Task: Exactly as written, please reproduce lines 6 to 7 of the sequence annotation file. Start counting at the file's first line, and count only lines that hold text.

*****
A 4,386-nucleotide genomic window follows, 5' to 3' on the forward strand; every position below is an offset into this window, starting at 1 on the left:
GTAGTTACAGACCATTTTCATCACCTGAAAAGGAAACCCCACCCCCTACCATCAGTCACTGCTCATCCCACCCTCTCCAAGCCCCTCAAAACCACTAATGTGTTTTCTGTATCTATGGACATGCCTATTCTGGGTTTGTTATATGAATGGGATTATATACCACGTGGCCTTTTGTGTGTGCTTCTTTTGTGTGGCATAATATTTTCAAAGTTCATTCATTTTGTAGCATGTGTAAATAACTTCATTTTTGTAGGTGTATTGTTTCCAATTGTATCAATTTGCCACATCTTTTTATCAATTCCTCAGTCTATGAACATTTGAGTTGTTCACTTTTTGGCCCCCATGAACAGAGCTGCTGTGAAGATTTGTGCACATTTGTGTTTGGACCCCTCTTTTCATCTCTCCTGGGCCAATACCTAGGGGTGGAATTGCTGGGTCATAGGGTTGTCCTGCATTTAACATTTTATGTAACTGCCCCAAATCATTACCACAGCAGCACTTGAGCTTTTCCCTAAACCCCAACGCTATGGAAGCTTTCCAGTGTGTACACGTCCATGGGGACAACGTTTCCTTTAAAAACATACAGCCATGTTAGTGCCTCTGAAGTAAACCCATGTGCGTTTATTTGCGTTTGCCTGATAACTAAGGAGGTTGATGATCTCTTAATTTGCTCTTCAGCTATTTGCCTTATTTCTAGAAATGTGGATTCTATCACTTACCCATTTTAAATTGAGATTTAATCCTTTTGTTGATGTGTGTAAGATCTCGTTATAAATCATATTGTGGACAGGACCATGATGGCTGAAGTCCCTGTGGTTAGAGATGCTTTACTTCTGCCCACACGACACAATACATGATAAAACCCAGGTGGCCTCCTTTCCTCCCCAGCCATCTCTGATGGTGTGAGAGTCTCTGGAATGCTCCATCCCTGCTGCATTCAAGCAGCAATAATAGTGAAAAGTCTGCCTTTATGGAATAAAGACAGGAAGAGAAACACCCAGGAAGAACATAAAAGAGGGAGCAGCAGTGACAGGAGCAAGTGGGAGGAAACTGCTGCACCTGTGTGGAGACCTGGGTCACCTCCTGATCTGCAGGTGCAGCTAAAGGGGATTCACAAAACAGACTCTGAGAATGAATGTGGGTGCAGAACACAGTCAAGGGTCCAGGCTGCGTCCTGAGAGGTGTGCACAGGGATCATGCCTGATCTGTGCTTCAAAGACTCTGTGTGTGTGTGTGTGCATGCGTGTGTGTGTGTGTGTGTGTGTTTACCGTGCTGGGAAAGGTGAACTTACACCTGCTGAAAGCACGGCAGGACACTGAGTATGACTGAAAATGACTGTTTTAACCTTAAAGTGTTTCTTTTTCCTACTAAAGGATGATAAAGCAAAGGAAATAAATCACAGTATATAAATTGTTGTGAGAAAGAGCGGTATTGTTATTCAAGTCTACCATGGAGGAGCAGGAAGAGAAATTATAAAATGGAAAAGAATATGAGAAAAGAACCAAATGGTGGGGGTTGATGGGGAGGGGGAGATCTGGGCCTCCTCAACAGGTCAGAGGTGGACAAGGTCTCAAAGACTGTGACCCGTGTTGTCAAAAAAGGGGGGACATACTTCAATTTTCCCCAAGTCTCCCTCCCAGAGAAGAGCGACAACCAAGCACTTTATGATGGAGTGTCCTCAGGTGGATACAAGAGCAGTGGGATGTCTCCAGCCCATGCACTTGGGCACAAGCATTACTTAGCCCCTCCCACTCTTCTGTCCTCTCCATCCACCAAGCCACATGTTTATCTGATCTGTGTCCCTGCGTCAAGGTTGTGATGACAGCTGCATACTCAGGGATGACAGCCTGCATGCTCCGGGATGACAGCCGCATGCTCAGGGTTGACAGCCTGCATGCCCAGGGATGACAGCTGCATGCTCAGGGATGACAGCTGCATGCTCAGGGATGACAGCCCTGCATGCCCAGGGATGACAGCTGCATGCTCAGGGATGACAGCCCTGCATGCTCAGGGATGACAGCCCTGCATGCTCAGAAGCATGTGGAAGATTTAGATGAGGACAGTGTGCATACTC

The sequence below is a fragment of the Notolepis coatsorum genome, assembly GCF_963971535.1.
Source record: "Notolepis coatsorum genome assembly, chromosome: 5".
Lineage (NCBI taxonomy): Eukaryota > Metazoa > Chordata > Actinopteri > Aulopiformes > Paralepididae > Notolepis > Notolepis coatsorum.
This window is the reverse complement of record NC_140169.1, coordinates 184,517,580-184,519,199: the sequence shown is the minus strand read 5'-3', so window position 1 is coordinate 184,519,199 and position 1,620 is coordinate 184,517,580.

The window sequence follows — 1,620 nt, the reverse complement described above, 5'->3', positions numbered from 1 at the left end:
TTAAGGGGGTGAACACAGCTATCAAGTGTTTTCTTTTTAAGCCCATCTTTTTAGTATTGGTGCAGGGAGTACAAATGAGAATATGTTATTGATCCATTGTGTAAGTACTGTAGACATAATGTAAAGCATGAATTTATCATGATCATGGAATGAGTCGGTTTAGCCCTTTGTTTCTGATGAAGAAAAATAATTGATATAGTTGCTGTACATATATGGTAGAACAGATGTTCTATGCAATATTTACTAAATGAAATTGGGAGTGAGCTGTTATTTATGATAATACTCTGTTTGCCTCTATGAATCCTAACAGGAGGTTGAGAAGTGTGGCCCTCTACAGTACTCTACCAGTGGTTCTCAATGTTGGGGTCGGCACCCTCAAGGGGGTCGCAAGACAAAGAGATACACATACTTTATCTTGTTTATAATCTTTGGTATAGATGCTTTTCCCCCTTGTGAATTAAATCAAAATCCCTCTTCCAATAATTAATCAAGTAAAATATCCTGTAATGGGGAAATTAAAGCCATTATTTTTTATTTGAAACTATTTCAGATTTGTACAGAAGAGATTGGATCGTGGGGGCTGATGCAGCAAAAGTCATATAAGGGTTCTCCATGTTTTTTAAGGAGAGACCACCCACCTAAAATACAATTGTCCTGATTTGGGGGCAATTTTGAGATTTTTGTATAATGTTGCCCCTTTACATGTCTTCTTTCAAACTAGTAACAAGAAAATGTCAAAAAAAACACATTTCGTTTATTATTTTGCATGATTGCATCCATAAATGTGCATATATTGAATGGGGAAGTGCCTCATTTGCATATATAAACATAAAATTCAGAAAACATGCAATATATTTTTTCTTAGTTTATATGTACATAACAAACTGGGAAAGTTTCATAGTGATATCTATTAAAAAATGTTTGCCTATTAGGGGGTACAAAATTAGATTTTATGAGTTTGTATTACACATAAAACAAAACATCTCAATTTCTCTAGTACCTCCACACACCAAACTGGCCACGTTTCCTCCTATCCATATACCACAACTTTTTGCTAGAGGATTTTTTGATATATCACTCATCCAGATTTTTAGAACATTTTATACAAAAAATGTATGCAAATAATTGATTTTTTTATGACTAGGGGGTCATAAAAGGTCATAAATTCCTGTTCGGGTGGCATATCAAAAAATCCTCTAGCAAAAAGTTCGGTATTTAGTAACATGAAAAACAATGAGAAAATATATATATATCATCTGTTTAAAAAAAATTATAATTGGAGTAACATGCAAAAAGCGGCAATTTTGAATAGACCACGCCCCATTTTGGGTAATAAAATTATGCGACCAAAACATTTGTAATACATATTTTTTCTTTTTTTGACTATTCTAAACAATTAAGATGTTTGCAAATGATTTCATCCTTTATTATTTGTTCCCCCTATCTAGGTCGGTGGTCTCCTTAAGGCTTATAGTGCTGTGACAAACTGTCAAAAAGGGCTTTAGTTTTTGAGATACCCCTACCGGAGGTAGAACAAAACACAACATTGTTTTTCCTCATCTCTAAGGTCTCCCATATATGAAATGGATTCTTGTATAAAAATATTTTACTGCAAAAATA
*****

This window is the reverse complement of record NC_140169.1, coordinates 184,517,580-184,519,199: the sequence shown is the minus strand read 5'-3', so window position 1 is coordinate 184,519,199 and position 1,620 is coordinate 184,517,580.

The window sequence follows — 1,620 nt, the reverse complement described above, 5'->3', positions numbered from 1 at the left end: